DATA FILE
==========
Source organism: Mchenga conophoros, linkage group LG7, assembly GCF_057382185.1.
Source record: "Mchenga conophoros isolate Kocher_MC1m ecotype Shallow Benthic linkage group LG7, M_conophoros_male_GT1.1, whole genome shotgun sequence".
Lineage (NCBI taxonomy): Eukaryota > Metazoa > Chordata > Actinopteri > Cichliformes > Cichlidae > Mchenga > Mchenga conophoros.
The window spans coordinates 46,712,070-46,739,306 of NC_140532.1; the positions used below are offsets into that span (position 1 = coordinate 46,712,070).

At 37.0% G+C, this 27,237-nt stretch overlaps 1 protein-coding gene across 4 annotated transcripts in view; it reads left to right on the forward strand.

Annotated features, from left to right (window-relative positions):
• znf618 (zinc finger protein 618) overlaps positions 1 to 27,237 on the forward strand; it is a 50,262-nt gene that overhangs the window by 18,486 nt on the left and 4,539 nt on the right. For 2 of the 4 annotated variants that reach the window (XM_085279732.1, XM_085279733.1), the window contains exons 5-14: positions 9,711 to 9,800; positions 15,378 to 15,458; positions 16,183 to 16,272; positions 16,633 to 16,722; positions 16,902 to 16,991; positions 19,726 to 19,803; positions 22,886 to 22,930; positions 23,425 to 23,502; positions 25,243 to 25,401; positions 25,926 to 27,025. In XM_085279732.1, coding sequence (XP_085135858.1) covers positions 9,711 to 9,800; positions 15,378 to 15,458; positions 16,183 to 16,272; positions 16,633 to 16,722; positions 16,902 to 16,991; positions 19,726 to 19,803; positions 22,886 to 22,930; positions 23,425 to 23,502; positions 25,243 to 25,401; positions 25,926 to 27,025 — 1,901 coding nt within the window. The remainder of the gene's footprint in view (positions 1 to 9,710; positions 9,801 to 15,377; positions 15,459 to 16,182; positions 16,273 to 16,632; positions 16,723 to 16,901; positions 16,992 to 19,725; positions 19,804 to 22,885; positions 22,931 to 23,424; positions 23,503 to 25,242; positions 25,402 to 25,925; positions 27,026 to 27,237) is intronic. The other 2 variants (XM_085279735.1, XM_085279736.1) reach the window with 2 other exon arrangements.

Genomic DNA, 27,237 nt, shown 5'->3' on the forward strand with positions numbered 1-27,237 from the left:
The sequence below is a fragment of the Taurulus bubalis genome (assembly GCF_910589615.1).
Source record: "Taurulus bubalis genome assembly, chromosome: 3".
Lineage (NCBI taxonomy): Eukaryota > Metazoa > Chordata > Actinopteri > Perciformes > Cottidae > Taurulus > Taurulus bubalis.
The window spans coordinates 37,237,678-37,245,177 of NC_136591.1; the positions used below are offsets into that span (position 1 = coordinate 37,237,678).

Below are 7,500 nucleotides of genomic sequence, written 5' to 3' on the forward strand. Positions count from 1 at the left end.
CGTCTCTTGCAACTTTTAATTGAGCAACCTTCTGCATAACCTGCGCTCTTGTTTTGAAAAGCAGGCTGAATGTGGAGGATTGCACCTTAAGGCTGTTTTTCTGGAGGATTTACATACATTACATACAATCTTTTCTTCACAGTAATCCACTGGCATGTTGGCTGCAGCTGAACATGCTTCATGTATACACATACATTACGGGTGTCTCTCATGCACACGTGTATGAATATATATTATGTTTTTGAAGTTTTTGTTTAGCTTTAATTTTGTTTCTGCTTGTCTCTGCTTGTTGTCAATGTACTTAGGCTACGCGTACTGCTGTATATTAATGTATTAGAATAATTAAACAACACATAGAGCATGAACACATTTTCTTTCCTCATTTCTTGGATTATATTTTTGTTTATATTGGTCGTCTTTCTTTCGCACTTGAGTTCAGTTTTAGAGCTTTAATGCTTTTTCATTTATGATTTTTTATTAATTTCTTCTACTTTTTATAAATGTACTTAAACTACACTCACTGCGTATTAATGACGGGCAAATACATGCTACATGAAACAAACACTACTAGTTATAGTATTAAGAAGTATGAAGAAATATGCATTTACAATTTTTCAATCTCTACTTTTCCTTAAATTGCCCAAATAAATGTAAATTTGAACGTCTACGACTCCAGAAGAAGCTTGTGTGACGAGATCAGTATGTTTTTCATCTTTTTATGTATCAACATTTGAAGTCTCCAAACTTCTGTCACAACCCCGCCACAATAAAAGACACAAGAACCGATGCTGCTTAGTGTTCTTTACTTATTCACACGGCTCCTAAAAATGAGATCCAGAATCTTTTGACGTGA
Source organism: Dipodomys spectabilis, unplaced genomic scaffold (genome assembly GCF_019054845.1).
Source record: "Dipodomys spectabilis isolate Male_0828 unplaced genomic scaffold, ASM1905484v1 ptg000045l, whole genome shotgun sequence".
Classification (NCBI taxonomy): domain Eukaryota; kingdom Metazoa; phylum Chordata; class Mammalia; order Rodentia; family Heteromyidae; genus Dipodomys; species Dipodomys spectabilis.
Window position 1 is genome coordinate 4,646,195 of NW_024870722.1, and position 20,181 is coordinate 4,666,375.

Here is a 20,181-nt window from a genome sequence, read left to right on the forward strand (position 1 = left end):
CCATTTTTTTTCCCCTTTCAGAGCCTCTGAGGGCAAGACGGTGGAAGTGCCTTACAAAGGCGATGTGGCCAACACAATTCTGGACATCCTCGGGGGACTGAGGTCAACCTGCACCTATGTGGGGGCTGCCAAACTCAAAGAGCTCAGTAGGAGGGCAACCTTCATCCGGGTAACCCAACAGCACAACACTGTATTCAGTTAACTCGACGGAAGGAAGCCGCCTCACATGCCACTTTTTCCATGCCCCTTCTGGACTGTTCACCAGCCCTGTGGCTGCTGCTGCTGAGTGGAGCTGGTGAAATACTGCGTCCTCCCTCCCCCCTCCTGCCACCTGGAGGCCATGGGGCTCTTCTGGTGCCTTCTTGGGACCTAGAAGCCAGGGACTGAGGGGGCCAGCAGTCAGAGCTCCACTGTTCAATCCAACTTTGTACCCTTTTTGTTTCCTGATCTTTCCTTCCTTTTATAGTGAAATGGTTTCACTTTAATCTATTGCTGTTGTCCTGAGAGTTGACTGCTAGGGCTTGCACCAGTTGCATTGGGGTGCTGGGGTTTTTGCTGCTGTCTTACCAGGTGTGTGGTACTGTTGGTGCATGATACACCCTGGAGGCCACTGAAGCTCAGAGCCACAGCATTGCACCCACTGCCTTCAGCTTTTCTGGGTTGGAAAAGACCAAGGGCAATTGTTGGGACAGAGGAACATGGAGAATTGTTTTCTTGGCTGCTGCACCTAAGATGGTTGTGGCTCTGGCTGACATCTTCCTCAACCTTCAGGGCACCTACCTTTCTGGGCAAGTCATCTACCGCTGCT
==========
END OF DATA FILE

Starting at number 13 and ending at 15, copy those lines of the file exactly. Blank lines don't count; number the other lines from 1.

Below are 7,500 nucleotides of genomic sequence, written 5' to 3' on the forward strand. Positions count from 1 at the left end.
CGTCTCTTGCAACTTTTAATTGAGCAACCTTCTGCATAACCTGCGCTCTTGTTTTGAAAAGCAGGCTGAATGTGGAGGATTGCACCTTAAGGCTGTTTTTCTGGAGGATTTACATACATTACATACAATCTTTTCTTCACAGTAATCCACTGGCATGTTGGCTGCAGCTGAACATGCTTCATGTATACACATACATTACGGGTGTCTCTCATGCACACGTGTATGAATATATATTATGTTTTTGAAGTTTTTGTTTAGCTTTAATTTTGTTTCTGCTTGTCTCTGCTTGTTGTCAATGTACTTAGGCTACGCGTACTGCTGTATATTAATGTATTAGAATAATTAAACAACACATAGAGCATGAACACATTTTCTTTCCTCATTTCTTGGATTATATTTTTGTTTATATTGGTCGTCTTTCTTTCGCACTTGAGTTCAGTTTTAGAGCTTTAATGCTTTTTCATTTATGATTTTTTATTAATTTCTTCTACTTTTTATAAATGTACTTAAACTACACTCACTGCGTATTAATGACGGGCAAATACATGCTACATGAAACAAACACTACTAGTTATAGTATTAAGAAGTATGAAGAAATATGCATTTACAATTTTTCAATCTCTACTTTTCCTTAAATTGCCCAAATAAATGTAAATTTGAACGTCTACGACTCCAGAAGAAGCTTGTGTGACGAGATCAGTATGTTTTTCATCTTTTTATGTATCAACATTTGAAGTCTCCAAACTTCTGTCACAACCCCGCCACAATAAAAGACACAAGAACCGATGCTGCTTAGTGTTCTTTACTTATTCACACGGCTCCTAAAAATGAGATCCAGAATCTTTTGACGTGA
Source organism: Dipodomys spectabilis, unplaced genomic scaffold (genome assembly GCF_019054845.1).